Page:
For five years, Kathy Steinwand has been paying for all her medical care rather than spending nearly $900 per month for insurance.
Steinwand, 57, of Akron, lost her health insurance when her benefits were cut at work and her extended coverage through the program called COBRA eventually ran out.
She bought insurance on her own for a while — until the cost rose to $895 per month.
“There was no way we could afford it, so we took our chances,” she said.
When she heard help was available at the JobCenter on Tuesday signing up for coverage with federal subsidies through the Affordable Care Act, Steinwand showed up an hour before the doors opened at noon.
With assistance from Elizabeth James, a certified application counselor from Summit County Public Health, Steinwand signed up for a plan with a $3,500 deductible from CareSource that will cost her $232.79 per month after qualifying for a $288 federal subsidy.
The coverage will let her see her primary-care doctor for $15, get routine dental care for $25 and fill a generic prescription for $10.
“That’s a big load off your mind,” she said.
Tuesday’s event was the first of several planned by the health department and AxessPointe Community Health Center, a federally supported, sliding-scale practice, to provide information and enrollment assistance for the new insurance plans, as well as the Medicaid program.
Open enrollment began Oct. 1 and continues through March 31 for the new Health Insurance Marketplace plans. Consumers who apply for a plan before Dec. 15 will have coverage effective Jan. 1.
Under the federal health reform law, most Americans are required to get health insurance or face a potential financial penalty when they file their taxes for 2014.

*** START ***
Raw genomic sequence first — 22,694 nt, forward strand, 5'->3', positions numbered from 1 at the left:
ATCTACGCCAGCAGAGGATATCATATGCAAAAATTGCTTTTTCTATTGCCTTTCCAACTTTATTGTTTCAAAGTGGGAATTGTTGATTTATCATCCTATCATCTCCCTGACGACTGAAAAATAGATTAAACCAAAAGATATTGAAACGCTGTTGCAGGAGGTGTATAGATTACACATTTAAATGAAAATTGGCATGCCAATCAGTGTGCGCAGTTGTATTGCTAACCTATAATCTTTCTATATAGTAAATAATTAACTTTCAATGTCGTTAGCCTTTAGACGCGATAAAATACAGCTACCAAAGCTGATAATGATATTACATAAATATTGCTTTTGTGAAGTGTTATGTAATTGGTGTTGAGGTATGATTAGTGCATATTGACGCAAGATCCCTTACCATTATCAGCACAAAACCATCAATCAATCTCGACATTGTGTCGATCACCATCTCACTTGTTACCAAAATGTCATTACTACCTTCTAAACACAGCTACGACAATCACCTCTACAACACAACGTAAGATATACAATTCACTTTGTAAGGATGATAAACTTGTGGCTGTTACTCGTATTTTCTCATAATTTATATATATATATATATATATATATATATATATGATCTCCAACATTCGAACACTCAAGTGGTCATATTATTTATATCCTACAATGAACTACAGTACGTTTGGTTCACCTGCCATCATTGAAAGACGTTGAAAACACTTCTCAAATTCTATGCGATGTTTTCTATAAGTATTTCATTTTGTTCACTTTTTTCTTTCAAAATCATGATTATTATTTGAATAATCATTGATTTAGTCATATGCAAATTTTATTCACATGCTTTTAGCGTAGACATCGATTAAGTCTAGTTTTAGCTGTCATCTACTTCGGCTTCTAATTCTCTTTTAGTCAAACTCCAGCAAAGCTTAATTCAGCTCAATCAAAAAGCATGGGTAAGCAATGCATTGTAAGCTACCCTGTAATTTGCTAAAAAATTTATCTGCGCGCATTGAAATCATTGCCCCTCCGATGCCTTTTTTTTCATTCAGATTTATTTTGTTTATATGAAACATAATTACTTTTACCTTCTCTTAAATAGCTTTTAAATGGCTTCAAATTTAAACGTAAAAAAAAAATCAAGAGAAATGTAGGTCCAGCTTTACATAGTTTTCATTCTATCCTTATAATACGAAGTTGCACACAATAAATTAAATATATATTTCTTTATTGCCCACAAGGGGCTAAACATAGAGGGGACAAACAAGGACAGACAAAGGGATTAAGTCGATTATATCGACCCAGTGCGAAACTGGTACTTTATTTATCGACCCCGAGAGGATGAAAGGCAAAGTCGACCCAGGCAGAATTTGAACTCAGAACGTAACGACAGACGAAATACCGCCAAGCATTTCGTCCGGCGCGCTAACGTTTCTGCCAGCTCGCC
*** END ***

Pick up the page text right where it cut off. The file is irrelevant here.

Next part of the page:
The marketplace, also known as an exchange, is a computerized system that allows consumers to compare plans and determine whether they qualify for financial help from the federal government paying for getting coverage.
The program’s rollout has been plagued by technical difficulties with the federal website.
But the website appeared to be working without any glitches for the certified applications counselors who were helping about half a dozen people explore their options at the JobCenter early Tuesday afternoon.
“Today the website worked phenomenally,” James said. “I’m just going to keep my fingers crossed.”
Beginning Monday, individuals will be able to go onto a state-run website — http://benefits.ohio.gov — to apply for expanded Medicaid coverage.
Barring a court ruling reversing the decision by the state Controlling Board, Medicaid eligibility for adults in Ohio will be boosted starting Jan. 1 to 138 percent of the federal poverty standard, or $15,856 for an individual.
Currently, Ohio adults without children are ineligible for Medicaid, except for low-income disabled residents. And in some families, children qualify for coverage but their parents don’t.
Several of the people who showed up at the Job Center were trying to find out whether they might qualify for Medicaid after the expansion.
Others, like Mary Armbruster, were just looking for more affordable insurance options.
Armbruster, 55, of Springfield Township, has been going without insurance since July, when she couldn’t afford to pay for her individual plan anymore.
Her husband gets medical coverage through his disability benefits, but she had to buy a plan with a $5,000 deductible.
She said she knows she needs to get health insurance again, not just because it’s required under the federal law.
“I want to have it,” she said.
AxessPointe and Summit County Public Health will have another session from noon to 7 p.m. Dec. 10 at the JobCenter, 1040 E. Tallmadge Ave., Akron.
In addition, certified application counselors from AxessPointe will be available from 3 to 6 p.m. on Dec. 17 and 4 to 7 p.m. on Dec. 18 at the Barberton Public Library, 602 W. Park Ave.
Cheryl Powell can be reached at 330-996-3902 or firstname.lastname@example.org. Follow Powell on Twitter at twitter.com/abjcherylpowell.